Commercial Business

Truck tire speed ratings are a guideline, but pressure is the key

Posted on April 6, 2015

A recent investigation by the Associated Press calls into question the safety of commercial truck tires as highway speeds across the country increase. But the AP’s report doesn’t reference a common and accepted practice in the trucking industry: increasing tire pressure to compensate for heavier loads and higher speeds.

Jim Park, equipment editor for Heavy Duty Trucking (HDT), a sister publication of Modern Tire Dealer, is HDT’s go-to tire editor. The AP’s report is based on what Park acknowledges is true – most truck tires are rated for 75 mph. But it neglected to mention what he calls a “rule of thumb” for truckers: “Add 5 psi to their normal inflation pressure for every 5 mph over the rated speed they plan to travel.”

Focused on the 75 mph limit for tires, the AP pointed to 14 states, most of them west of the Mississippi River, that have speed limits of 75 or 80 mph. Parts of Texas have posted 85 mph limits. The AP reports, “Some of those states acted without consulting the tire industry.” The AP discovered the disconnect between highway speed limits and commercial tire speed ratings while covering the government’s investigation of truck tire failures.

The National Highway Traffic Safety Administration determined that truck operators were at fault in blowouts involving certain Michelin tires because in all 16 cases the operators were exceeding the 75 mph rating.

Park, from HDT, says, “There’s nothing particularly wrong with going 75 or even 85, if the proper inflation pressure is observed, even though the tire is rated for only 75. That’s not a fall-off-the-cliff number, just a guideline.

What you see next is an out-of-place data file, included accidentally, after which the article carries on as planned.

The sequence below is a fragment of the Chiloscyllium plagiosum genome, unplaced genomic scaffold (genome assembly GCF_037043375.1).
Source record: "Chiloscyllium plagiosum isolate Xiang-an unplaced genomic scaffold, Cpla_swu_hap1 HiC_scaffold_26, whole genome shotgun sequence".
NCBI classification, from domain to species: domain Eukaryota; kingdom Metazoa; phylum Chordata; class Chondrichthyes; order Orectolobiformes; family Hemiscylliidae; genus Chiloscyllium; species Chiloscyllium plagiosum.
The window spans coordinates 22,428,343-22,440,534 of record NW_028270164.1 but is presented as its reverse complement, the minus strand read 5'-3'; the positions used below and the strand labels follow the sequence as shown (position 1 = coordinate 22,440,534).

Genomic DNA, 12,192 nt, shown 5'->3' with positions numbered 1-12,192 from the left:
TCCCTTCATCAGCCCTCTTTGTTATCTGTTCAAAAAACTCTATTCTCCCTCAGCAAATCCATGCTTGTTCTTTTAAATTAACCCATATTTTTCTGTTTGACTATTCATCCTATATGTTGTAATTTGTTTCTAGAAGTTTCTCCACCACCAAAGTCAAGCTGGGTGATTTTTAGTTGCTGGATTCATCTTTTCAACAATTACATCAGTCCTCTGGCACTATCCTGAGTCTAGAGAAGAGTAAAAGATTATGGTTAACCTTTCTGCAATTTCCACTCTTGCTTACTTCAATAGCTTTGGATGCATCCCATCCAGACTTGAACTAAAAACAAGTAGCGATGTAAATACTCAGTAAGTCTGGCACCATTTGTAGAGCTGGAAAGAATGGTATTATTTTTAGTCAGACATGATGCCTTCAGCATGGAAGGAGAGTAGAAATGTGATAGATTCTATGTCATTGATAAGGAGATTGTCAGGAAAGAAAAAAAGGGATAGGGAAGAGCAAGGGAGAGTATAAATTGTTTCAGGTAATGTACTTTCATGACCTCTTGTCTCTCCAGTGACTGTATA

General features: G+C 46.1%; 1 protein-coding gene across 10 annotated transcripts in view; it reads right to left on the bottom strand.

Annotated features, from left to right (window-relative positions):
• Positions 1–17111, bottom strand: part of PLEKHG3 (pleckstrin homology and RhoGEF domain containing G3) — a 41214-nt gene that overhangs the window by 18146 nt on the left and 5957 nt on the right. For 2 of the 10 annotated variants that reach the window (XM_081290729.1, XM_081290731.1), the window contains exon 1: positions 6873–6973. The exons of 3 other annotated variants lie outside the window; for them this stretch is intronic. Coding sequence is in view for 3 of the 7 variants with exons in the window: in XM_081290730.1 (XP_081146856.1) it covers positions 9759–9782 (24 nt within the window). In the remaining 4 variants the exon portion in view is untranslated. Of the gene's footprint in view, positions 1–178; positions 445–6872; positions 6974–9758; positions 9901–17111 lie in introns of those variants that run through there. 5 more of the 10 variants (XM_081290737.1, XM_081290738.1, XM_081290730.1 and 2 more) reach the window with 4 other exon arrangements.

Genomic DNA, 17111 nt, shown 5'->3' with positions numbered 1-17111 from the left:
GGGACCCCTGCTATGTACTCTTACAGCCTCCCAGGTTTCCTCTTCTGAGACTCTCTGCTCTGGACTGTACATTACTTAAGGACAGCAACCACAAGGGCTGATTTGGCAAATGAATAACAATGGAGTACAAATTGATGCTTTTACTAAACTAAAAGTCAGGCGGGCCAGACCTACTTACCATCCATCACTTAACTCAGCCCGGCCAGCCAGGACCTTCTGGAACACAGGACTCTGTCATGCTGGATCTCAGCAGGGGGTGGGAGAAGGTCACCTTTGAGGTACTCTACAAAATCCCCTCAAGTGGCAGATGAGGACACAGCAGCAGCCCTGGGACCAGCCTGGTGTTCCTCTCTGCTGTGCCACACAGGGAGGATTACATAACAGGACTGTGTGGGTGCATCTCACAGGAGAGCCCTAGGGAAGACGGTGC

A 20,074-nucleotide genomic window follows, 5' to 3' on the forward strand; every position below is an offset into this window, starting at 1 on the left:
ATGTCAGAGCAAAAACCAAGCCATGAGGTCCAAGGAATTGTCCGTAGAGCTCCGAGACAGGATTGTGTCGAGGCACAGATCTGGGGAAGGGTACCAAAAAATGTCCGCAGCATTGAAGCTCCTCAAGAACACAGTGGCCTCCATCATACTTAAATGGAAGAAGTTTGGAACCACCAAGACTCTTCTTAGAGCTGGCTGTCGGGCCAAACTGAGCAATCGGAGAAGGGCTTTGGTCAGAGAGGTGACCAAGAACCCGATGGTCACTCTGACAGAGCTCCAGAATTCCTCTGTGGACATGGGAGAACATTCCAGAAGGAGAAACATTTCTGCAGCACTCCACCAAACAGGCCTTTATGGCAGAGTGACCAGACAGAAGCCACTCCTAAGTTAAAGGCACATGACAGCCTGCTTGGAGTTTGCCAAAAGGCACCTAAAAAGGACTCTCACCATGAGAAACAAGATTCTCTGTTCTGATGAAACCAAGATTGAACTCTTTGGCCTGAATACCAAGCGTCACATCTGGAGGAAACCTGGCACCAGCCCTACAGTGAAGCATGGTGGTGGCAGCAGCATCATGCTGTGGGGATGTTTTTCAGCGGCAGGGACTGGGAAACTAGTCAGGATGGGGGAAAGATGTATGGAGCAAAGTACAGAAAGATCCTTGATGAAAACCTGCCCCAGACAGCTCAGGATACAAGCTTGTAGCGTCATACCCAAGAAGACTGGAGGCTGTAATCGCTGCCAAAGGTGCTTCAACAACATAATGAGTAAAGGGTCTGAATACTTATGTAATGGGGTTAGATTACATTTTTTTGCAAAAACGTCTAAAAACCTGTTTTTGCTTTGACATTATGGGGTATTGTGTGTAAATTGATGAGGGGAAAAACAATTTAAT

“The problem you will eventually run up against is the max cold inflation pressure rating for the tire and the wheel – usually 120 psi for a load range tire and slightly higher for a load range H.”

As for one of the remedies suggested by the AP – having tire manufacturers make tires with higher speed ratings, Park basically says fat chance.

“It won’t happen. It’s all about fuel economy today so that’s where the R&D dollars are going,” Park says.

For more specifics about the importance of commercial tire pressure, read the latest story on the topic from HDT, from December 2014: Are you putting enough air in your steer tires?

Find the AP’s report here: Big rigs often go faster than tires can handle.

Related Topics: Heavy Duty Trucking, Jim Park, tire pressure, truck tires

Comments ( 2 )
  • David S. McQueen

     | about 4 years ago

    ALL tires have "speed ratings" (see the codes on the sidewall). Most companies insist on UNDERINFLATING tires. When I was driving 18-wheelers, the company said to keep the tire pressure at 100 PSI (not the 110 PSI indicated). Even on 4-wheelers, the tire manufacturer's recommended tire pressure usually differs from the vehicle manufacturer's recommended tire pressure. No one really knows what the optimum tire pressure is supposed to be. The Ford dealer I usually take my F-150 to recommended a tire pressure 10 PSI less that what was indicated on the sidewall. I asked "why?" and he could not give me an answer other than that was what was indicated on the VEHICLE's certification plate. The AP article should be ignored because the Associated Press is anti-business, left-wing, and will NEVER give full, honest reporting.

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